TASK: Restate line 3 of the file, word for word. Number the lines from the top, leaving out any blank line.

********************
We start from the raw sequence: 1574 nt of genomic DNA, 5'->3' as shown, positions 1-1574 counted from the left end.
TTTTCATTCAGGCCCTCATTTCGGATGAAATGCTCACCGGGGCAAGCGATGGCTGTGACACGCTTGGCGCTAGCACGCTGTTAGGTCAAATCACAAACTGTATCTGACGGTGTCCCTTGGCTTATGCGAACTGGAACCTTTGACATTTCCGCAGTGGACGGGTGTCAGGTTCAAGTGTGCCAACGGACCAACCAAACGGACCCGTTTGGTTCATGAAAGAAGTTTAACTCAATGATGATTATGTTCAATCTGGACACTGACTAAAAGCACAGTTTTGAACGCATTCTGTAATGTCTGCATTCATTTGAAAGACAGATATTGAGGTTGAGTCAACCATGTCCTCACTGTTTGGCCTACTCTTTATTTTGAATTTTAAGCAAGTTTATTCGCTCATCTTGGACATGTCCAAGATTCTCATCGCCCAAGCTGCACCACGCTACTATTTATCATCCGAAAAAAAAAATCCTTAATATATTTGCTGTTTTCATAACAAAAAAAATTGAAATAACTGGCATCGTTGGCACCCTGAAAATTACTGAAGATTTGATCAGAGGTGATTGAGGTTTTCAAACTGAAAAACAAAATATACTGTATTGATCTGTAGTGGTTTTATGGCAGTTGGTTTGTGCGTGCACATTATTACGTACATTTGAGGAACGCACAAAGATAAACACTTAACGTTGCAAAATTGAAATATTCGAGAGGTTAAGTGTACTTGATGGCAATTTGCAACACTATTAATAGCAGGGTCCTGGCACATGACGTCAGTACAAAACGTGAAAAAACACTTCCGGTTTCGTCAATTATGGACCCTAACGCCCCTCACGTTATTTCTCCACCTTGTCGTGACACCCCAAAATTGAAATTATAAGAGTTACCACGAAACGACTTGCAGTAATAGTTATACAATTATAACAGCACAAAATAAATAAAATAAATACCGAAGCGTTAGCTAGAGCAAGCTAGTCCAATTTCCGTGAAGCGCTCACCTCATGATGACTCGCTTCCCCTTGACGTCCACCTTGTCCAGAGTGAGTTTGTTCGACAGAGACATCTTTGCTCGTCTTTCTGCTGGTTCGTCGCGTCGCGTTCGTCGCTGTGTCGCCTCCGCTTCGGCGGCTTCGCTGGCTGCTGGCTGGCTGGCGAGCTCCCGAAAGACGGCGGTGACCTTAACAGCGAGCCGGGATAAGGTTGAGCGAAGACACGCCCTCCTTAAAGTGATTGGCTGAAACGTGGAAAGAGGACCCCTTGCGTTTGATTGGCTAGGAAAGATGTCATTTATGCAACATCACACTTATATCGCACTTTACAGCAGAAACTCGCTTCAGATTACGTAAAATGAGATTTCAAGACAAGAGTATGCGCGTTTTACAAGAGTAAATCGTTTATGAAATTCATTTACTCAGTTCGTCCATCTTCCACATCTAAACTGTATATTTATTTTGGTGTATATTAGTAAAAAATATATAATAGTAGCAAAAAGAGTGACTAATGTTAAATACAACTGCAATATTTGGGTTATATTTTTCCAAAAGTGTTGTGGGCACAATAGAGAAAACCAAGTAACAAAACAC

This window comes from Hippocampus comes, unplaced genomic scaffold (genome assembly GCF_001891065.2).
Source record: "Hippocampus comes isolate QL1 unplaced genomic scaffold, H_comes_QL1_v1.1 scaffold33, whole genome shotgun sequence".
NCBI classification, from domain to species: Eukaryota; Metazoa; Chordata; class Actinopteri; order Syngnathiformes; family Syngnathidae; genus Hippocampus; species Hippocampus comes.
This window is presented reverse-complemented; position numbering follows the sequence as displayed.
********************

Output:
This window comes from Hippocampus comes, unplaced genomic scaffold (genome assembly GCF_001891065.2).